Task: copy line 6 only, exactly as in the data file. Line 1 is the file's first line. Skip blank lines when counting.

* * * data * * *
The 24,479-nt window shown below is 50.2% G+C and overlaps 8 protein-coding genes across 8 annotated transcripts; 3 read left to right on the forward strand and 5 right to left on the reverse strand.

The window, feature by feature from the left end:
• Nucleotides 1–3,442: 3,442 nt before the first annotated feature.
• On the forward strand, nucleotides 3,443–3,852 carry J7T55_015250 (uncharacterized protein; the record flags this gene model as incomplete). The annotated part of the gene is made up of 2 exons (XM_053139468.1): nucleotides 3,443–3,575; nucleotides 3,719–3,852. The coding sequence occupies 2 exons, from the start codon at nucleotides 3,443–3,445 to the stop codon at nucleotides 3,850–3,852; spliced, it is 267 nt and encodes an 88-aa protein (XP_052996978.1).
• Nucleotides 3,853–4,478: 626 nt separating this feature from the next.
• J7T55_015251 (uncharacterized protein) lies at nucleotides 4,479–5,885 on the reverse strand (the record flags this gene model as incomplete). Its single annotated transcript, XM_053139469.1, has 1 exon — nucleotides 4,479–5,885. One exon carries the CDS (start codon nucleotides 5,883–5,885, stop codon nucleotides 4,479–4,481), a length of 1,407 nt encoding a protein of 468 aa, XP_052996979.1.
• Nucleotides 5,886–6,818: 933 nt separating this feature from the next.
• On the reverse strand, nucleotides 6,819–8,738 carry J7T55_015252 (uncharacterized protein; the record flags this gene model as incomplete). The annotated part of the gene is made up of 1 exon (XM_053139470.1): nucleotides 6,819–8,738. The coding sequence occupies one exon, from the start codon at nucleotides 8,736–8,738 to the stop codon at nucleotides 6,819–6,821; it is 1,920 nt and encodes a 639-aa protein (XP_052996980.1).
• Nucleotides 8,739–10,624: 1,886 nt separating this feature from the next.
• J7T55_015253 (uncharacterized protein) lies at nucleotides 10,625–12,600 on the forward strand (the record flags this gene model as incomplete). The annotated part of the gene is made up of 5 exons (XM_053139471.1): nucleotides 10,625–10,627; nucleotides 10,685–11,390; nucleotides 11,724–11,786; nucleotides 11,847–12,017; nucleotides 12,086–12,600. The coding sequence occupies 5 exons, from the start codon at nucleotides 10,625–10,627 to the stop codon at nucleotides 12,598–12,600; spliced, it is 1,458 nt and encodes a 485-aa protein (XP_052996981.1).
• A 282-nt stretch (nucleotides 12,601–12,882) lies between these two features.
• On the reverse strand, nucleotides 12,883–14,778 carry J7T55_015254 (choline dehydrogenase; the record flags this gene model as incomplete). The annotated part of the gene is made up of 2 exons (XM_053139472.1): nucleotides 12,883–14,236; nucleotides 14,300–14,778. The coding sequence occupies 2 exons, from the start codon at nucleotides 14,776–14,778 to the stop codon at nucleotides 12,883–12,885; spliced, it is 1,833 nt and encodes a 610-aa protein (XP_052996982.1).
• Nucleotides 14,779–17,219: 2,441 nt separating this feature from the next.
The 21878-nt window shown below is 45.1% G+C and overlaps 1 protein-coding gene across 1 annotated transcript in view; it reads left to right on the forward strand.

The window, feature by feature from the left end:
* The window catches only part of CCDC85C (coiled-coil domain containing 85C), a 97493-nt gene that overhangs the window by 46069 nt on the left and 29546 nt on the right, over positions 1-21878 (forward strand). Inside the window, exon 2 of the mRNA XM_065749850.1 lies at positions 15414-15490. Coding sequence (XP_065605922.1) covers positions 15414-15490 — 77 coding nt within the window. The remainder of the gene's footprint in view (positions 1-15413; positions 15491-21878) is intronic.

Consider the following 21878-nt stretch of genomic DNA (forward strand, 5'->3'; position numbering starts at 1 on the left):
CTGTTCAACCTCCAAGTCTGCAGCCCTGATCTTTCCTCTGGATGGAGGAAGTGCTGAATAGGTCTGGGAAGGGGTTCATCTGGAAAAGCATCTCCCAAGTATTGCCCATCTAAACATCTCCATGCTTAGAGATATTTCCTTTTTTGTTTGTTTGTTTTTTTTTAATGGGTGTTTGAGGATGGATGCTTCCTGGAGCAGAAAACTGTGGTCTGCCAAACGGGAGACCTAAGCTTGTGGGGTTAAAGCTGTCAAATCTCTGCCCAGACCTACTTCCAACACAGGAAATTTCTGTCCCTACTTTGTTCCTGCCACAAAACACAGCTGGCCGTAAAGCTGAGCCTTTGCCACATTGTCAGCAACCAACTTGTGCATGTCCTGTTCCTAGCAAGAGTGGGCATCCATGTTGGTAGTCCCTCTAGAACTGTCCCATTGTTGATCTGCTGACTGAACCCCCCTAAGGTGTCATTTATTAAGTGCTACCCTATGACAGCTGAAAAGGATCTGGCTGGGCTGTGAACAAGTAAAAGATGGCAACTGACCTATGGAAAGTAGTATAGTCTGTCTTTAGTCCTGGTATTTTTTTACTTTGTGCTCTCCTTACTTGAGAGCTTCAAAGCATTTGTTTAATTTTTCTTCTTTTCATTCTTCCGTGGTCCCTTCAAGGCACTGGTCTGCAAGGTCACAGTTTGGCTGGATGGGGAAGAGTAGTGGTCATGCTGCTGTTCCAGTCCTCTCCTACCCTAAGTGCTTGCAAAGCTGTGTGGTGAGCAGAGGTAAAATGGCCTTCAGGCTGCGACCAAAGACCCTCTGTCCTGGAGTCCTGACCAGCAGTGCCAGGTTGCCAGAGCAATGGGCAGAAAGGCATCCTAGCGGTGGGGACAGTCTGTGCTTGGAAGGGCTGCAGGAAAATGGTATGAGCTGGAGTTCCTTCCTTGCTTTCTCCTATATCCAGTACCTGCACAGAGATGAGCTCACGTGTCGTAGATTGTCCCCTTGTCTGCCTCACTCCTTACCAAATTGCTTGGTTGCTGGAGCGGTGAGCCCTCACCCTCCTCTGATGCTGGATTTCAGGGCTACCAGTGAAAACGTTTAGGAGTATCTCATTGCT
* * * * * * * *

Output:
• J7T55_015251 (uncharacterized protein) lies at nucleotides 4,479–5,885 on the reverse strand (the record flags this gene model as incomplete). Its single annotated transcript, XM_053139469.1, has 1 exon — nucleotides 4,479–5,885. One exon carries the CDS (start codon nucleotides 5,883–5,885, stop codon nucleotides 4,479–4,481), a length of 1,407 nt encoding a protein of 468 aa, XP_052996979.1.